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Fields, Terri.
New York : Henry Holt, 2002.
ISBN 080507127X
Picture this: It's the beginning of an ordinary school day.  The bell has just rung.  The halls are almost empty except for a few students trying to make it into homeroom before they're marked tardy.  Some teachers have begun taking attendance.  Some are making mental notes of lesson plans for the day.  Students are thinking about the quiz or exam they have to take today, or the homework they didn't do last night.  The day officially gets under way as usual with morning announcements being read over the PA: "Today is Thursday, October 3rd. Volleyball practice has been moved to 5:00pm. The chess club will meet today in Mr. Malkin's room.  Congratulations to the JV football team on last night's 14-0 win against the Raiders. Go JV! Student Council will be selling spirit T-shirts during both lunch periods all week in honor of their victory.  And now we have a special announcement from the principal."  Principal (read in a different voice): "I am sorry to have to tell you of the death of one of our students. Anna Gonzales took her life last night. Our sympathies go out to her family and friends. Grief counselors will be available all day."  "Thank you principal. That's all the announcements for today! Everybody have a nice day!"  And so, life goes on, but how does it go on?  How does one life really affect another?  If I am here today and not tomorrow, would that make an impact on your life in any way?  Anna Gonzales is dead.  She committed suicide.  If you could take a notebook and somehow chronicle what went through the minds of students and faculty immediately after that announcement was made, you would know what happened on the day After the Death of Anna Gonzales. (Virginia Wright,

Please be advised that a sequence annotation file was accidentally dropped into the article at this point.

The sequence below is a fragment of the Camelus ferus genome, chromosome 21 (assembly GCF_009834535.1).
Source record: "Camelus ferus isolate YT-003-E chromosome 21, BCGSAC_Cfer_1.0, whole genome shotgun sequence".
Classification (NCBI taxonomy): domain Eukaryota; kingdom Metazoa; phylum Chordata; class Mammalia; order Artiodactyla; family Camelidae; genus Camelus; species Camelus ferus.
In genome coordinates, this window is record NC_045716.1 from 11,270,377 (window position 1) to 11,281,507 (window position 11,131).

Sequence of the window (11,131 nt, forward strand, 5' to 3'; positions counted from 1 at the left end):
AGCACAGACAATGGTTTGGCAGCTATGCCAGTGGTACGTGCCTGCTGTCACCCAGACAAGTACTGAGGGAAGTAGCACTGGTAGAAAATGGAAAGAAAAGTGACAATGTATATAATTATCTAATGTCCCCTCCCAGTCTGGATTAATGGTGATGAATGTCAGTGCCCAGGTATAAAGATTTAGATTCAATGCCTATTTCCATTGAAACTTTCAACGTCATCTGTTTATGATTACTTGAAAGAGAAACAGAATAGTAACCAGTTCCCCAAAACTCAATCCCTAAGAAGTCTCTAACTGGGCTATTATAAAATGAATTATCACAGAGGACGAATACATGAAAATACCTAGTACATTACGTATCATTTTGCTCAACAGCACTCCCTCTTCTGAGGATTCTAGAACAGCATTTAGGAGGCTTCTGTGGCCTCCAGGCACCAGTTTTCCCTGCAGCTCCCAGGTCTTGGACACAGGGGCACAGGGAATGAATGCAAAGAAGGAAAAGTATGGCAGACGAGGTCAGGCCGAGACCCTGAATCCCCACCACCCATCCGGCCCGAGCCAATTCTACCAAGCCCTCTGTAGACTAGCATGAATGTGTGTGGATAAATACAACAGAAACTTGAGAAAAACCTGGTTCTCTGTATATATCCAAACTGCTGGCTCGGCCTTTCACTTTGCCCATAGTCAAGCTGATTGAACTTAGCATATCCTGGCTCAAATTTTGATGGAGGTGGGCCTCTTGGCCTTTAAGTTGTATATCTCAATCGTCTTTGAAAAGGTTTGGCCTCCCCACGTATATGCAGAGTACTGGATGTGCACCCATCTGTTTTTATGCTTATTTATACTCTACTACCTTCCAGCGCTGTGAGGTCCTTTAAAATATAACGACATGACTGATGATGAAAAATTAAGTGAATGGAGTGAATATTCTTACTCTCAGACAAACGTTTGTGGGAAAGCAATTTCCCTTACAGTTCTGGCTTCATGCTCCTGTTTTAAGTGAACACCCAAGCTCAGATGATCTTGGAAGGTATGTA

SUBJECTS:     Suicide -- Poetry.
                        High schools -- Poetry.
                        Schools -- Poetry.
                        American poetry.


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